As I said, Uniqlo seems the most adequate venture in the given moment. The couture industry stands at a crossroads, the defilee machinery feels a little outdated, and creativity seems to be a bit stuck in repetitions or overdone with equipment. There is a lot of recycling going on, experimenting without direction. I wanted to have a fresh start with a clear objective. Modern basics appeared to be the most confused discipline, a field that was in need for a breakthrough. My fashion sensibility has always been close to clear lines and intelligent cuts. It seemed a logical challenge to try my hand at a democratic line and see whether it could be realized in the highest possible quality.
What do you think in your heart about fast fashion? I always think of you as making things with real value that are designed to last. Yet now almost the entire global fashion industry is based on the idea of hit and run, meaning having a hit garment or handbag that is a one-season wonder. Can you change that trend by making inexpensive clothes that are still destined to have a long fashion life?
I don’t think we will come back to the Mao suit. Even classical cuts need to be redefined again and again to look fresh and attractive. I don’t want to do away with trends. I am more interested in being consistent within my collection. To turn it into a line with a perceptible concept and a logical evolution. I hope that +J designs will make sense a little longer than the “hit garment” of the season. But I also count on +J pieces to become a balancing element in the mix-and-match culture of today.
You never made retro clothing with references to the past. Yet you have a wide culture and education. Do you think that in your thoughts and vision, you are aligned with the Bauhaus movement, to the Russian constructivists or to artists of the past?
It was mainly the Bauhaus architecture that had a huge influence, not just on me. But in a more general sense, I feel sympathetic to the art of all times. I find the same principles in perfection of all ages, the same sense of proportion and symmetry, the same dedication to craftwork.
What is your passion today apart from work? Do you like to travel? To be involved with artists? Theater? Music? Movies? Books?
I have a longstanding love for art. I visit art fairs and galleries and occasionally collect what I find impressive in contemporary global art. Books are also elementary, when time permits. Hopefully, I will find time to explore traditional Japanese gardens more thoroughly.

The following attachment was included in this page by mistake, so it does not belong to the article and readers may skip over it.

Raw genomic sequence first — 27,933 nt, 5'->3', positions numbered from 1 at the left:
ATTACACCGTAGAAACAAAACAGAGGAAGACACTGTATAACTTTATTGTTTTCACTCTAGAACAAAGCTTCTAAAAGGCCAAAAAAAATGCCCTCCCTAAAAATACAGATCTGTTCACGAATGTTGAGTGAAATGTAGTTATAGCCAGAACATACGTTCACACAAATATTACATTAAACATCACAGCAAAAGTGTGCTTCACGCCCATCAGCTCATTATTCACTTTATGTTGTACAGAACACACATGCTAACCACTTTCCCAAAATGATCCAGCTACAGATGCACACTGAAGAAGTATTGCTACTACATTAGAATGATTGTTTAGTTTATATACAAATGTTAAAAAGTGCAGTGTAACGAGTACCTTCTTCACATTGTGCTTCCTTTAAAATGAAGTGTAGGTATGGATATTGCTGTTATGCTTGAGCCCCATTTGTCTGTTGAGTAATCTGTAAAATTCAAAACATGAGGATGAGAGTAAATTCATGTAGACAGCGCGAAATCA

Have you engaged with technology? And if so, are you interested in following particular Web sites or blogs to be part of and aware of today’s popular culture?
Frankly, I don’t have time right now to explore the net systematically. But I am curious and look up sites that are recommended to me. Currently, we are working on our own Internet presence. I am thinking of a site that will not only help to make +J more transparent, but also serve as a cultural platform and a kind of think tank for ourselves.
My last question: can women ever dress in attitude like men? Or is there something in the female gene that draws women to fanciful dressing, whether it is elaborate hair or crazy shoes? I am asking in fashion language the big question about human identity. Is it about nature or nurture? Or to put it another way: Can you educate the sexes to adopt the same attitudes?
Since childhood, I have been interested in men’s clothes. Fabrics, cuts, colors — everything there seemed less flimsy and whimsical. This may have given my work an androgynous edge. But I like femininity, not of the devout, but of the self-assured, cool and sophisticated kind. I have the impression that lines get more and more blurred between the sexes. You see much more fashion consciousness and a desire for individual outfits in the male population, while many women prefer uniformity with their sex, be it the girly style, the denim plus Chanel jacket outfit, gothic, or what have you. But there are great examples of women dressing with attitude. A personal, grownup style often seems to come with professional success and an autonomous lifestyle. There are times in life when a non-sexualized attitude is important. I hope to provide clothes which underline the attractiveness of character, intelligence and personal charisma.
^I'd love to know that too, because the campaigns so far have been stunning.
I can't get enough of the navy coat on Raquel with the high collar, it's sheer perfection. Can't wait to for the new collection to hit the stores on October 14th.
|jil, sander, uniqlo|